2. Submit it to the recruitment agent, concession or cruise line.
  3. If all goes well, you will be sent an application form.
  4. If the application is approved you will be called for an interview
  5. After a successful interview you will be given a letter of employment.
  6. If you are from the US looking to work for NCLA get your MMC's and STCW. Usually the cruise line will help with this process.
  7. After receiving your conditional offer of employment you will have to go to a medical exam to get a medical certificate. These are basic screenings for drug use, contagious diseases and STD's.
  8. You will also need to provide the cruise line, recruitment agency or concessionaire with an official police background check in order to ensure that you do not have a criminal background.
  9. Take the conditional offer of employment to the appropriate embassy to get your visa. C1D if you are primarily in US waters.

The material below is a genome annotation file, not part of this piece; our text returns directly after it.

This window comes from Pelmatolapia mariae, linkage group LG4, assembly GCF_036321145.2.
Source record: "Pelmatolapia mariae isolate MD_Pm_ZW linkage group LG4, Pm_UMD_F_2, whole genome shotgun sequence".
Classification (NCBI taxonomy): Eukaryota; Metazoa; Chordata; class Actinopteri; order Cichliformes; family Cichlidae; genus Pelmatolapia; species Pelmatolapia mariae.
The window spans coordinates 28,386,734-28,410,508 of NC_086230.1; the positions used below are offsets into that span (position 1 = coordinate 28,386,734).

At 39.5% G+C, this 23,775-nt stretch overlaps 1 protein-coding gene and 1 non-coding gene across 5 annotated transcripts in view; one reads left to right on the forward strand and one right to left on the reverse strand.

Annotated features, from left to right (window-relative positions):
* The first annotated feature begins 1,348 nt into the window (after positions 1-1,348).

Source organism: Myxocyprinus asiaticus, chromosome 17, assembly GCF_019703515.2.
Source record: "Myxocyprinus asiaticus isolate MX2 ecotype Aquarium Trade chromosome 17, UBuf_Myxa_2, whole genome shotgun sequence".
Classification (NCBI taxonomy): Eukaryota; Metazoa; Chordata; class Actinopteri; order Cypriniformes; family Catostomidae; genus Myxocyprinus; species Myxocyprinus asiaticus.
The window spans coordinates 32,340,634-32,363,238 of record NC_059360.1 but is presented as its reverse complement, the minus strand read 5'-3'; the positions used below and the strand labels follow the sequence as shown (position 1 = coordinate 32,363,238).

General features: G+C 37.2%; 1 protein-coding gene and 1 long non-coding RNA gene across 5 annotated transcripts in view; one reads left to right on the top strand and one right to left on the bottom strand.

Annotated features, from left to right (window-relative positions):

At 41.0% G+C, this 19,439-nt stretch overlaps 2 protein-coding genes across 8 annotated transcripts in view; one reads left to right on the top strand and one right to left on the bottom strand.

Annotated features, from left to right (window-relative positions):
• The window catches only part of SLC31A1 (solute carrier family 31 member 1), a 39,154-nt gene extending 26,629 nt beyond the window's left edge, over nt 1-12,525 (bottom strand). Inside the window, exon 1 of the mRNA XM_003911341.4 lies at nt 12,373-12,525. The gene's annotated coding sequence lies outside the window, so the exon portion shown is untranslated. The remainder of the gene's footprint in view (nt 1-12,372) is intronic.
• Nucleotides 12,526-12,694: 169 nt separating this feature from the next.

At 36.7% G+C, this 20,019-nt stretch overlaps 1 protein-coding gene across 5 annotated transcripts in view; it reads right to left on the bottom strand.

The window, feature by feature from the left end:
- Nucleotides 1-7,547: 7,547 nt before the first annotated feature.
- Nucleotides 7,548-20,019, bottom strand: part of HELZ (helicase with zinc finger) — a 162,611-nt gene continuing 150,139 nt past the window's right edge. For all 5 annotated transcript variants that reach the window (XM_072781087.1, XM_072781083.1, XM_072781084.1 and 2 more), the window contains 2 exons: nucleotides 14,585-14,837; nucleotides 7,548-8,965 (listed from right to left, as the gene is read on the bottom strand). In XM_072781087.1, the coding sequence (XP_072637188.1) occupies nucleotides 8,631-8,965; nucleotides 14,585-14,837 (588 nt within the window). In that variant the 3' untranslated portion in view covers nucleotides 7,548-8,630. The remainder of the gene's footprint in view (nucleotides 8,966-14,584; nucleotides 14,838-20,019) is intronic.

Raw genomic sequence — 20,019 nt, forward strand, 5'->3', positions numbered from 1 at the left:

10. Once the paperwork is done you will and returned to the hiring party and they approve  it you will receive a welcome aboard email that contains all the details to your new career as well as your contract. Once you receive your “welcome aboard” email, you can expect to join a ship within 2-4 weeks!
  11. Sign your contract and return it.
  12. Buy your flight tickets. For some senior positions, your flight tickets are included in your contract. Usually, all return flights are paid for by the company provided you complete your contract. If you cut your contract short, you pay your own ticket home.